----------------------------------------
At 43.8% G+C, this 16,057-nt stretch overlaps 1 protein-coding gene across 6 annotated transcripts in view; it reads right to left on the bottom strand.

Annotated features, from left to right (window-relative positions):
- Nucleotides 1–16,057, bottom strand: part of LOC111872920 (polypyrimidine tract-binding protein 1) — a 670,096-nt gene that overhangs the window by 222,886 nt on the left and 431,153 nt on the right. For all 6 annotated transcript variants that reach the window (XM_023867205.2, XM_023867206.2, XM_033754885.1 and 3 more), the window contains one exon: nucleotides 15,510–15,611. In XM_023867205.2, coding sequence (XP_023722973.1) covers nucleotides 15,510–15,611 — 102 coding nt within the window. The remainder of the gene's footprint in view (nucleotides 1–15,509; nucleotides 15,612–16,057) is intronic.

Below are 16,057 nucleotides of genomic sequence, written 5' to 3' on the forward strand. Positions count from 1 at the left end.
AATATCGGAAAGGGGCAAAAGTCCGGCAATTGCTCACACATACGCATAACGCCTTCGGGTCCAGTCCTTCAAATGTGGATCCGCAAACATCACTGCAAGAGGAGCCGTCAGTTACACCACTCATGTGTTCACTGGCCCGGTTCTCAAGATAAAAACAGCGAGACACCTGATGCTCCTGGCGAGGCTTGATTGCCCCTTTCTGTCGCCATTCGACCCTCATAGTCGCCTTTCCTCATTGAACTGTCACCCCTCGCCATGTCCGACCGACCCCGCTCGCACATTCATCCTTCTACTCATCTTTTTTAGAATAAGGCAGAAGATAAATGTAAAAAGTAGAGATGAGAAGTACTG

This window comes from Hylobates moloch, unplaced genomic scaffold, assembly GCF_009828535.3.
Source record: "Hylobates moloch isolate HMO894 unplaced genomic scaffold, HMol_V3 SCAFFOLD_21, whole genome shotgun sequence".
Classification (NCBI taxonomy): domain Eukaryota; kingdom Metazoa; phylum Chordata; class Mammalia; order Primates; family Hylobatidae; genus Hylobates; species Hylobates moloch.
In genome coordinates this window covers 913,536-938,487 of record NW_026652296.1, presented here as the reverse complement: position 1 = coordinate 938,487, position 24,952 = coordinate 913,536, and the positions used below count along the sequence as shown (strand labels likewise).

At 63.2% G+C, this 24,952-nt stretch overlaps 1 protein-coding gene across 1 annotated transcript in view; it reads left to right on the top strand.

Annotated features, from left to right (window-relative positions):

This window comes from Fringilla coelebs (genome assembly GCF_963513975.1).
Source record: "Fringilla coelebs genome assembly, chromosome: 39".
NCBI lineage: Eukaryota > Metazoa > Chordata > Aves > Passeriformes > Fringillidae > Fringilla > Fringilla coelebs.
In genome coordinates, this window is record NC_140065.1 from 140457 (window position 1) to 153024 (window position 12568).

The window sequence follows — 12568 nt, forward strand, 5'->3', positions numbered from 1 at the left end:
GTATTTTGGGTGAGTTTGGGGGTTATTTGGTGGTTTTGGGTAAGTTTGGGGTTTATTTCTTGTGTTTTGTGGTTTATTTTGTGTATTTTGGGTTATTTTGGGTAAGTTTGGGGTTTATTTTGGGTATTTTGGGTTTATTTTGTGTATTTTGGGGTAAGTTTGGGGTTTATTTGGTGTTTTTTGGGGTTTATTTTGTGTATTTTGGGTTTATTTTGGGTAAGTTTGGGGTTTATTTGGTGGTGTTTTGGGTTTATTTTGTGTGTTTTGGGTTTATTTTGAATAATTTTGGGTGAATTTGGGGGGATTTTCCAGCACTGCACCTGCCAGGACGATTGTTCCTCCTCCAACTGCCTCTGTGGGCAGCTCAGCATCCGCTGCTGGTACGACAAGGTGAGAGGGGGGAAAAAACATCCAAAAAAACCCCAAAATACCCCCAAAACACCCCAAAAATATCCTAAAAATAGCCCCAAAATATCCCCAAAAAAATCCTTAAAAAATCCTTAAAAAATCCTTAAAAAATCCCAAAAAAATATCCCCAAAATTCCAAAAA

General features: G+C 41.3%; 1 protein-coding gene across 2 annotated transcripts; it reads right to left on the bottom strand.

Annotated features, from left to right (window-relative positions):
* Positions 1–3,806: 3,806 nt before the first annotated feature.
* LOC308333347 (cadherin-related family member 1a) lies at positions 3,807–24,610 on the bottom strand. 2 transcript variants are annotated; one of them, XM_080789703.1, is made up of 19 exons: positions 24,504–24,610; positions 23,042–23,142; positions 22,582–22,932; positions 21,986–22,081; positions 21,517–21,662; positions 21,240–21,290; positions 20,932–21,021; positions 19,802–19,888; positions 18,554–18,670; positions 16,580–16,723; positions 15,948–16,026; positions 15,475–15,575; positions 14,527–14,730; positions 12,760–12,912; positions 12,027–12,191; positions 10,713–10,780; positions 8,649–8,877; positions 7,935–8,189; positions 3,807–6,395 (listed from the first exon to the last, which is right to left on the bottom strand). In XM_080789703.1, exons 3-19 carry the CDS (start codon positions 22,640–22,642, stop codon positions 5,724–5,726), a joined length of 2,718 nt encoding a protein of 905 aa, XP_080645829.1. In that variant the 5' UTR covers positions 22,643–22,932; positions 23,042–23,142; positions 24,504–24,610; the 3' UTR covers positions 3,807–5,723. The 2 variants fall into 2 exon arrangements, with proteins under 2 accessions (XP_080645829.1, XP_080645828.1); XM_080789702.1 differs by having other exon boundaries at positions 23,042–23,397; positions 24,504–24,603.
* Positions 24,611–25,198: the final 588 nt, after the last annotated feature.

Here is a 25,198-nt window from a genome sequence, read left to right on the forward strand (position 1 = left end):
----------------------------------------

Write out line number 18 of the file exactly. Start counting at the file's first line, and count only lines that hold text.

General features: G+C 41.3%; 1 protein-coding gene across 2 annotated transcripts; it reads right to left on the bottom strand.